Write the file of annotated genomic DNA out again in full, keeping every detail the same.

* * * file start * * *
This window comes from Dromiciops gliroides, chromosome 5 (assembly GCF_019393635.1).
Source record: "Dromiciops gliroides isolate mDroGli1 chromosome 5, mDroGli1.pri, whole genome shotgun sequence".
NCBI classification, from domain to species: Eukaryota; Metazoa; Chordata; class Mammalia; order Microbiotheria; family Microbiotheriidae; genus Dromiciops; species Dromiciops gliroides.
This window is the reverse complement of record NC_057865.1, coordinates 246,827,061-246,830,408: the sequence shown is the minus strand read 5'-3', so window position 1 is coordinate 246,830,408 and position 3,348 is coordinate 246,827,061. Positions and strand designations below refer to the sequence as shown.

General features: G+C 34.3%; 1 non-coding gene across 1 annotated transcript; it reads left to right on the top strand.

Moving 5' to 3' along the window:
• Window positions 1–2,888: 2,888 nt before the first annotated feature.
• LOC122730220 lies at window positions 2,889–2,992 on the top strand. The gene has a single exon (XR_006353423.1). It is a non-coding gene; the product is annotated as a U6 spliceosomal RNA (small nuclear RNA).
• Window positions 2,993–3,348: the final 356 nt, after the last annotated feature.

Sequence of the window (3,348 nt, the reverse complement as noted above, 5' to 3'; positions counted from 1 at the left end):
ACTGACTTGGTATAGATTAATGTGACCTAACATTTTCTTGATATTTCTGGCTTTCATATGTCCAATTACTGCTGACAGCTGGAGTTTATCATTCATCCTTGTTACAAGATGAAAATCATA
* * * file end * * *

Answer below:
This window comes from Dromiciops gliroides, chromosome 5 (assembly GCF_019393635.1).
Source record: "Dromiciops gliroides isolate mDroGli1 chromosome 5, mDroGli1.pri, whole genome shotgun sequence".
NCBI classification, from domain to species: Eukaryota; Metazoa; Chordata; class Mammalia; order Microbiotheria; family Microbiotheriidae; genus Dromiciops; species Dromiciops gliroides.
This window is the reverse complement of record NC_057865.1, coordinates 246,827,061-246,830,408: the sequence shown is the minus strand read 5'-3', so window position 1 is coordinate 246,830,408 and position 3,348 is coordinate 246,827,061. Positions and strand designations below refer to the sequence as shown.

General features: G+C 34.3%; 1 non-coding gene across 1 annotated transcript; it reads left to right on the top strand.

Moving 5' to 3' along the window:
• Window positions 1–2,888: 2,888 nt before the first annotated feature.
• LOC122730220 lies at window positions 2,889–2,992 on the top strand. The gene has a single exon (XR_006353423.1). It is a non-coding gene; the product is annotated as a U6 spliceosomal RNA (small nuclear RNA).
• Window positions 2,993–3,348: the final 356 nt, after the last annotated feature.

Sequence of the window (3,348 nt, the reverse complement as noted above, 5' to 3'; positions counted from 1 at the left end):
ACTGACTTGGTATAGATTAATGTGACCTAACATTTTCTTGATATTTCTGGCTTTCATATGTCCAATTACTGCTGACAGCTGGAGTTTATCATTCATCCTTGTTACAAGATGAAAATCATA